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help gsum
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Title

gsum --      Summary statistics for grouped data

Syntax
gsum varlist [if] [in] [weight] , [options] [group definitions]

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Specifiying Group Ranges

gsum accepts variables with codes from 0 to 25 (integers only).

Elements of group definitions can be g0(#-#), g1(#-#)...g#(#-#) where g#
identifies the group number and (#-#) identifies a numeric range.

If, however, varlist has each category labeled in the format of #-#, gsum can
simply use these values.

If you do not specify group definitions, gsum will look for labels.

If you do specify group definitions, gsum will ignore the labels.

options                     Description
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quantiles(q q ...)         the set of quantiles to be calculated, the
default set is 0.25, 0.50, and 0.75.

gen(newvarlist)            create new variable called newvarlist
containing the midpoints.

table                      display the value table.

save(filename)             save the value table to filename.

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Description

gsum calculates summary statistics for an ordinal variable where each
category represents a range of a conceptually continuous variable. gsum
provides the weighted N, the mean, the standard deviation, and quantiles
0.25, 0.50 (the median), and 0.75 (you can specify any set of quantiles
you want).  Each quantile is available as both the midpoint of the
category in which the quantile falls, or as a linear interpolation of
that quantile based on methods presented by Blalock (1979).

gsum can also produce a value table (which can also be saved) listing
each category, the range, the midpoint of that range, the number of
cases, the weight of each case, and the cumulative distribution function
(CDF).

For an extra tool, gsum can also create a new variable that contains the
midpoints.

gsum accepts any type of [weight] and is byable.

For example, you may have a variable age_cat where 1 represents 18-24
years of age, 2 represents 25-44 years of age, and 3 represents 45-100
years of age.  You can use gsum to calculate summary statistics such as
the mean, median, and standard deviation.

Examples

Use the 2010 GSS data on age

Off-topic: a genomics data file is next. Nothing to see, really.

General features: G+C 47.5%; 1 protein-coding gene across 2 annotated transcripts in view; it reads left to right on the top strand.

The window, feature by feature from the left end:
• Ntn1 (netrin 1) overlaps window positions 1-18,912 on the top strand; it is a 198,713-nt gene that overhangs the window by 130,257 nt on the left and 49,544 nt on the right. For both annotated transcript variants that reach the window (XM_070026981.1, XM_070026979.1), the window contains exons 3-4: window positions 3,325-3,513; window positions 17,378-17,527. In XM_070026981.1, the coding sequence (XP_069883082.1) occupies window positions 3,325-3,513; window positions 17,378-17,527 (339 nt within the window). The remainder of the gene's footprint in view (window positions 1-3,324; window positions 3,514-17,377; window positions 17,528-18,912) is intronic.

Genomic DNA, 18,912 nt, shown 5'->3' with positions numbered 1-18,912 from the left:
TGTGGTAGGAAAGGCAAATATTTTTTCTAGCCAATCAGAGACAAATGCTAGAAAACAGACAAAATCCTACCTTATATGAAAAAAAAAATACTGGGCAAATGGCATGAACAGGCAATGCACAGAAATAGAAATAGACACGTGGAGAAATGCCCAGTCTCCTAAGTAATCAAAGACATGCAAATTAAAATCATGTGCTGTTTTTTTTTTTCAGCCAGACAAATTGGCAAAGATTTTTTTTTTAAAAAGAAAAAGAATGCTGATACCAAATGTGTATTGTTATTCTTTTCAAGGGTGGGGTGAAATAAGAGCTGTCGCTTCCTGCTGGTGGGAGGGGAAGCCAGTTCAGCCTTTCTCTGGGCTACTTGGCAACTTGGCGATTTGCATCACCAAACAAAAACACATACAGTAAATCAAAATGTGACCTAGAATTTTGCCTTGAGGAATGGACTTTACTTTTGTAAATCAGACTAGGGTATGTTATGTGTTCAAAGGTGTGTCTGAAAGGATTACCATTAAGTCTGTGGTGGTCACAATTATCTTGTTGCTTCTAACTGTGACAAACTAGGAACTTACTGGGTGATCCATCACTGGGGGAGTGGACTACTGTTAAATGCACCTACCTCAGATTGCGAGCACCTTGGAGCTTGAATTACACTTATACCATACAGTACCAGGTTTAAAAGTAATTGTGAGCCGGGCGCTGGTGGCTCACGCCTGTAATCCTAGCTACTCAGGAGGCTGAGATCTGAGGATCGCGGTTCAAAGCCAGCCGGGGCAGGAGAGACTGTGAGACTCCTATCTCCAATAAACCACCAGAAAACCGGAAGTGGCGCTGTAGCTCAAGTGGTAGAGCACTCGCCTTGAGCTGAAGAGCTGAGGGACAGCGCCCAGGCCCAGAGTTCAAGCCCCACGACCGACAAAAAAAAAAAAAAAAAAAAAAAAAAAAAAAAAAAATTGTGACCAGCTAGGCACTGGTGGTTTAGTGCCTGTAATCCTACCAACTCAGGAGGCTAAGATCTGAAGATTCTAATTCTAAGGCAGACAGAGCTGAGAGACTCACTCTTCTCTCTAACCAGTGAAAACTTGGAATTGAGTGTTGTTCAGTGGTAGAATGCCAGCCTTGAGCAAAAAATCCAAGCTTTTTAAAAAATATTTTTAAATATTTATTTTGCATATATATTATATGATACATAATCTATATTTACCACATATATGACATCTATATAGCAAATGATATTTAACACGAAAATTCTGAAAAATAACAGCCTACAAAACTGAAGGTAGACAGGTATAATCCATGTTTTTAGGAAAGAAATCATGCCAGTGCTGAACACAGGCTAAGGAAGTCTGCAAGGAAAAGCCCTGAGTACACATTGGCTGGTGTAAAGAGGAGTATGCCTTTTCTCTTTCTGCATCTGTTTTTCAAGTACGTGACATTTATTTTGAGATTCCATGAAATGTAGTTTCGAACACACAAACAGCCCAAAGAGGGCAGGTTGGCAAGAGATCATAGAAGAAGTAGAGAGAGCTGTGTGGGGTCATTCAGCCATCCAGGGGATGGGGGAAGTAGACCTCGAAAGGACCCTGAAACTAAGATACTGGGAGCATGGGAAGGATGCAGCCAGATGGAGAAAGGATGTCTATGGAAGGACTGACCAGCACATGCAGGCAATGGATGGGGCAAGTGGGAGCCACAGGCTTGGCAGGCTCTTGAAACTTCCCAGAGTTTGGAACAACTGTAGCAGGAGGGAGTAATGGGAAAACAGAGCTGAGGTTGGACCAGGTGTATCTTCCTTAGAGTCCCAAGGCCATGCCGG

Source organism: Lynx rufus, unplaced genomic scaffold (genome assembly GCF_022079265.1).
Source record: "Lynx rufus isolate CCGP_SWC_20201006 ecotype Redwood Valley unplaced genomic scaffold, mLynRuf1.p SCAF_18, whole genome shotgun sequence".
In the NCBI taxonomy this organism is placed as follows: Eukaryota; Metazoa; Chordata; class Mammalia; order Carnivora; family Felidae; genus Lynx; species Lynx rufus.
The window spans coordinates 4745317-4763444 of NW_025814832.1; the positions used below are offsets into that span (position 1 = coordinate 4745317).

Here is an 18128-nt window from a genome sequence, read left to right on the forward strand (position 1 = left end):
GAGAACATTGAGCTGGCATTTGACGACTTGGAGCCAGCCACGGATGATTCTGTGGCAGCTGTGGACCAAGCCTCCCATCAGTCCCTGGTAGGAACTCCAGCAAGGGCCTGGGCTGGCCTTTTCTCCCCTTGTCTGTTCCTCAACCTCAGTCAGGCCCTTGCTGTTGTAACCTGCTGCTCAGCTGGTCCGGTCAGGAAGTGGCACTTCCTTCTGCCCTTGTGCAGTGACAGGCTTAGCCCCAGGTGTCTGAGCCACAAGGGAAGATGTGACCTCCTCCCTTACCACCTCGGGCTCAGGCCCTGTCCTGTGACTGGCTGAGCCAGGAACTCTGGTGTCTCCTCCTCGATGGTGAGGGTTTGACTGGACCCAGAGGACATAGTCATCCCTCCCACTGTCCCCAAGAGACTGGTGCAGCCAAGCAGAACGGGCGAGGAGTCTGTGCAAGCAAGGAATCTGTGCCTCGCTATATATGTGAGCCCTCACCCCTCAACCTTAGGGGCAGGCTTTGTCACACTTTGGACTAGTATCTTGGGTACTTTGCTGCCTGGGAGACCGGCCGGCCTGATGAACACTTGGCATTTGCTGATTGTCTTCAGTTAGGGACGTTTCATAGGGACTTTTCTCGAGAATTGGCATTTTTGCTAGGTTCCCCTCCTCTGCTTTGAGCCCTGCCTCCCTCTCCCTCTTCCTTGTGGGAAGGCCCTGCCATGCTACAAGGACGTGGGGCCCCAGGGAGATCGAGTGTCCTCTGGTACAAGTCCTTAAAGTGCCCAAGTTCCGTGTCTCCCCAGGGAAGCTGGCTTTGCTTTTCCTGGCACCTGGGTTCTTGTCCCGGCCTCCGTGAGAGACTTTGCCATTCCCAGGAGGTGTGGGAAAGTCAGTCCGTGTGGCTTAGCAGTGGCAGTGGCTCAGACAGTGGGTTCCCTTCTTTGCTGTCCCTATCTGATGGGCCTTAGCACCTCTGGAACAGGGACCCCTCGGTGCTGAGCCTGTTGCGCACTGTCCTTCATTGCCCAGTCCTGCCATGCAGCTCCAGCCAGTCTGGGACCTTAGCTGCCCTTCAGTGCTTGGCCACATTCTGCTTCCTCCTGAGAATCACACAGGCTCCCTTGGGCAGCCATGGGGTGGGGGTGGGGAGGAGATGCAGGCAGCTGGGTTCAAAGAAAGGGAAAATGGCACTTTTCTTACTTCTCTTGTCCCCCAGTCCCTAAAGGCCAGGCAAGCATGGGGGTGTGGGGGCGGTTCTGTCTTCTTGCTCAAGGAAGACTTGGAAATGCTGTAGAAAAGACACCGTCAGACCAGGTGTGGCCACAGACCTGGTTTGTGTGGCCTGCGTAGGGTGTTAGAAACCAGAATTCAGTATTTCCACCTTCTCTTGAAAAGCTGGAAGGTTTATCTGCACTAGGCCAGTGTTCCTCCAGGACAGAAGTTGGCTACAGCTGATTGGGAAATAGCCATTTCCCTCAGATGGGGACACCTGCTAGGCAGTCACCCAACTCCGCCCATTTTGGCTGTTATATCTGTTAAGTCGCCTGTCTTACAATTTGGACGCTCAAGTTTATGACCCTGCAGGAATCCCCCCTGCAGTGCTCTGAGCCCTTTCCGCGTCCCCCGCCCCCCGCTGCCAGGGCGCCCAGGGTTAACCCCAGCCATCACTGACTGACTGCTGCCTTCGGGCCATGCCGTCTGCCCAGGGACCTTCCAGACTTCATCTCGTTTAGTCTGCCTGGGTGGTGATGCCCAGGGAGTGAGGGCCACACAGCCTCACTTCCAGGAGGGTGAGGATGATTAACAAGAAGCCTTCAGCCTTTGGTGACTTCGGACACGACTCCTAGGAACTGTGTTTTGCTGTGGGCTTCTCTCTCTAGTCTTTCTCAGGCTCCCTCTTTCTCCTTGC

. use gssage.dta, clear

If the variable age_cat is labled correctly,

. gsum age_cat

Or, if you are not sure,

. gsum age_cat, g1(18-24) g2(25-44) g3(45-100)

To use weights,

. gsum age_cat [pweight = wtssall]

To see the value table,

. gsum age_cat, table

To save the value table in the file valuetable.dta,

. gsum age_cat, save(valuetable.dta)

To create the variable midpoint_age_cat,

. gsum age_cat, gen(midpoint_age_cat)

You can also enter in data from a frequency table.  For example, there is
a table in Blalock (1979) that shows the frequency of cases for different
income ranges:

Income Range  Frequency
-----------------------
1950-2950        17
2950-3950        26
3950-4950        38
4950-5950        51
5950-6950        36
6950-7950        21
-----------------------
Total           189

You can input this table into Stata as a categorical variable and
frequencies:

. clear
. input y f
1. 1 17
2. 2 26
3. 3 38
4. 4 51
5. 5 36
6. 6 21
7. end

You can then label the categories

. label def money 1 "1950-2950" 2 "2950-3950" 3 "3950-4950" 4 "4950-5950"
5 "5950-6950" 6 "6950-7950"
. label val y money

Then use frequency weights

. gsum y [fweight = f], table quantiles(0.50)

Saved results

gsum saves the following in r():

Scalars
r(N)                the number of observations
r(sum_W)            the sum of the weights
r(mean)             the mean
r(var)              the variance
r(sd)               the standard deviation
r(mn)               the minimum
r(mx)               the maximum
r(qiq)              the q quantile using the interpolation method
r(qmq)              the q quantile using the midpoint method

Acknowledgments

The algorithms used in this program are based on
Blalock, H.M. 1979. Social Statistics.  2nd Ed. McGraw-Hill: New York

Contact

This program was written by Eric Hedberg, National Opinion Research
Center at the University of Chicago.  Any questions or comments can be
directed to ech@uchicago.edu.

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